“Well, I took her for a walk down to the cow pasture. But we decided to climb up into the birch trees, ‘cause the pasture was full of cows… and a LOT of cow patties.” (Not the vibe he was going for.) “We sat up in the trees and I asked her to marry me.”

Naughty mama that I am I started singing: “Ben and Sharon, sittin’ in a tree…” Ben actually almost giggled.

Lee and Beth and I spent the next few minutes teasing Ben and laughing with him. Yay! Another sister for our family!

Sharon Rowland is from Unalaska, Alaska. Our families have known one another for nearly  forty years. For about the last ten years we have spent Spring Break together in McCarthy. It really is our joy to have another woman in the family.

(following photos taken by Tammy Rowland)

Cows everywhere.

Cows everywhere.

Will you?.... Sure!...

Will you?….
Sure!…

The Rock(s)

The Rock(s)

Back At It

After returning from our blitz trip to McCarthy, Victory, and Palmer, the guys got busy right away. With walls up and more sunshine in the forecast it’s time to get the roof on. This is the job that Dave has been really pushing for. With a roof on, they will not have to worry about protecting the walls and deck from rain.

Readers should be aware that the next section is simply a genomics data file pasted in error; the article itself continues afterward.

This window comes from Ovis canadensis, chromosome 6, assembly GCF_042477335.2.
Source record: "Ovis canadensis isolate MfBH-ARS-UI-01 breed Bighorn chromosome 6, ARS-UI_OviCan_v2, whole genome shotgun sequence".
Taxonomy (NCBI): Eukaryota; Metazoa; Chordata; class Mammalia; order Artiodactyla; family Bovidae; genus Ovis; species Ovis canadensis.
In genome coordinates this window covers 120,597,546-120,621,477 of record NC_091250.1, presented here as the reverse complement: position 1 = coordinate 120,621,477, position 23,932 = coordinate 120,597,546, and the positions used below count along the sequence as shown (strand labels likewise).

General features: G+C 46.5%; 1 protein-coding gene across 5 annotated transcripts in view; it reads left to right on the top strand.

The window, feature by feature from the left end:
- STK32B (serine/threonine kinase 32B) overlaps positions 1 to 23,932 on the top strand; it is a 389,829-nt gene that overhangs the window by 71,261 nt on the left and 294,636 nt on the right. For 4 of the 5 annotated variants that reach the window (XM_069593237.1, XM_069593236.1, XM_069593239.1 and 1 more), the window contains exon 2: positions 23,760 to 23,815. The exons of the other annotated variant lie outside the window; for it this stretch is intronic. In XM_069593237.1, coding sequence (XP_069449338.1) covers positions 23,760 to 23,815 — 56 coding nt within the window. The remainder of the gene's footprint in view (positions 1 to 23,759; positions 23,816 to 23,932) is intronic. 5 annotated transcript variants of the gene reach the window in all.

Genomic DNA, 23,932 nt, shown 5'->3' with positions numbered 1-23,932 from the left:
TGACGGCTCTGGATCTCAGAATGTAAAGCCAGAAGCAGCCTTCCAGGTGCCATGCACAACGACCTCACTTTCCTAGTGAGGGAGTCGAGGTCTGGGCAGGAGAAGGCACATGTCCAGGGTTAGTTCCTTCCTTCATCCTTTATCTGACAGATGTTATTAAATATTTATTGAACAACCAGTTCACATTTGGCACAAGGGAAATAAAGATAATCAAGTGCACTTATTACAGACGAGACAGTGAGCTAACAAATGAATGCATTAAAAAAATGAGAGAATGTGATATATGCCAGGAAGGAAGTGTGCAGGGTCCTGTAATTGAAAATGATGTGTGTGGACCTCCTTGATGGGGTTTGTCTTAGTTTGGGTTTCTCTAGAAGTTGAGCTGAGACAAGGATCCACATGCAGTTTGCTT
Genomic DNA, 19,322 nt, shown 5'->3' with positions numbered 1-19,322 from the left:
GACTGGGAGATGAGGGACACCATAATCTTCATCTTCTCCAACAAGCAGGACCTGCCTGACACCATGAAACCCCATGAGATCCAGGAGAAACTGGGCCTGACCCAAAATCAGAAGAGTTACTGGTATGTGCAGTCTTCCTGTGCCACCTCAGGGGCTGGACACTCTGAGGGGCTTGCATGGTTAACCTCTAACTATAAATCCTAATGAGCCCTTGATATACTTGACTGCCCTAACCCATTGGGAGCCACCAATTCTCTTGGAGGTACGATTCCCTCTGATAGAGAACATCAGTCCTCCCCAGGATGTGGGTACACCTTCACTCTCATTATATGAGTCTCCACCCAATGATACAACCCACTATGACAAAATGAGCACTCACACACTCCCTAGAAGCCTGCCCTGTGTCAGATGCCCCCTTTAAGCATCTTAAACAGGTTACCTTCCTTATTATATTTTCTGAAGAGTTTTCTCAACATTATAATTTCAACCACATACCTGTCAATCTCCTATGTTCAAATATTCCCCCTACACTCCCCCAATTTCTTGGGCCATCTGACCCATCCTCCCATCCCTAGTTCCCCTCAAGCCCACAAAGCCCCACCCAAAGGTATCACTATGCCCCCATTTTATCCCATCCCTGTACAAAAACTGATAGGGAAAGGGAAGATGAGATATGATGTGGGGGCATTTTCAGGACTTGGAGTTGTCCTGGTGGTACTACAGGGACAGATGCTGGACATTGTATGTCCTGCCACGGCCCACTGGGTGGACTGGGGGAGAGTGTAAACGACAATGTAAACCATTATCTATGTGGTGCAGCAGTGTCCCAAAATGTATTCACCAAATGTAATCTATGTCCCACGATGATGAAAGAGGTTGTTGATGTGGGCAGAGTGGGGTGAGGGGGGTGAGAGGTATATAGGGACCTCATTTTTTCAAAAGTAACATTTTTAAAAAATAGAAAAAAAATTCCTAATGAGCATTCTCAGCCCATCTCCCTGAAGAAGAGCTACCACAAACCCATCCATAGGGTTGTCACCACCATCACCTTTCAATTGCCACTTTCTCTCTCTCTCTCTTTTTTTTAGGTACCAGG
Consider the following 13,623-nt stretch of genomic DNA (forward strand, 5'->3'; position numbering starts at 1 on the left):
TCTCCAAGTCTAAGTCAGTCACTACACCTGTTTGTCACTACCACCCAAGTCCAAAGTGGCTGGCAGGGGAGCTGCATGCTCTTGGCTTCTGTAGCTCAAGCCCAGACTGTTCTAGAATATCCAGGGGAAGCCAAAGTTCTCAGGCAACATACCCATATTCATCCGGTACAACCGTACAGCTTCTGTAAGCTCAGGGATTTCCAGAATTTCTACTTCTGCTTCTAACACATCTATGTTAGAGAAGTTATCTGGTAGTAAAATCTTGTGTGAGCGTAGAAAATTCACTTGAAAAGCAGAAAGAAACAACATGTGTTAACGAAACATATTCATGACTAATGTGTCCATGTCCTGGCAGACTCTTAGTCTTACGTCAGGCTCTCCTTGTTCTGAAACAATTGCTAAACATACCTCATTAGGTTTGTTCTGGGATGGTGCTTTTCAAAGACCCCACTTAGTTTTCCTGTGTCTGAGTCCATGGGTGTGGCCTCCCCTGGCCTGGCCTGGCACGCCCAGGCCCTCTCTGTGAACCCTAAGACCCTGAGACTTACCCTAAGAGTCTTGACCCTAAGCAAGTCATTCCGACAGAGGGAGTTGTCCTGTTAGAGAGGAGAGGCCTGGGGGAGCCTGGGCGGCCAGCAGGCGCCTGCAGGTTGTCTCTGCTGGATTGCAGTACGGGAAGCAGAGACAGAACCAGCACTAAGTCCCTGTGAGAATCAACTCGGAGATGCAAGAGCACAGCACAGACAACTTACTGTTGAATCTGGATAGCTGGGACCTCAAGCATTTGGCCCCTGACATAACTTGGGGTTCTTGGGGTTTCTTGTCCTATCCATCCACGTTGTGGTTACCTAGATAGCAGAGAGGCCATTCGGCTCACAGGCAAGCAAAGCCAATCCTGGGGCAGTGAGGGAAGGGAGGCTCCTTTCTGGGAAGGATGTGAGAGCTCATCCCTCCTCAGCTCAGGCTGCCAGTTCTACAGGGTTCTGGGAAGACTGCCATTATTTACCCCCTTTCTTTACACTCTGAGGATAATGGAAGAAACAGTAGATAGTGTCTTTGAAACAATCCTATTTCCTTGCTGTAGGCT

The tarp provides shelter from the elements.

The tarp provides shelter from the elements.

To my eye just having the trusses up makes the skeleton look complete. But, little do I know, there is BRACING to add. It’s little things like that that keep a house together. (There’s a metaphor for life.)

It was good to have the boom truck so that they could set each truss individually.

It was good to have the boom truck so that they could set each truss individually.

Early in the day.

Early in the day.

Ben's working Dave to the bone. He's lost so much weight that he had to re-size his tool belt to keep it from falling off.

Ben’s working Dave to the bone. He’s lost so much weight that he had to re-size his tool belt to keep it from falling off.

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Truss all up on the house.

Truss all up on the house.

Putting on the deck truss. This will be "exposed".

Putting on the deck truss. This will be “exposed”.

It's always best to concentrate when using the chop saw.

It’s always best to concentrate when using the chop saw.

Jay came over and challenged Ben to a little game of monkey bars.

Jay came over and challenged Ben to a little game of monkey bars.

Dave tells me that the framing is the fast part of building and from now on things will move along much more slowly. What that means for you the readers is that the photos are going to be detail stuff. “Oh look! Another electrical box!”  “How about that; more black pipe stuff in the walls.”  “Yep, I see more bracing.” It also probably means that I’ll insert other events that are occurring here, like the garden or trips or cooking or sewing; whatever takes my fancy.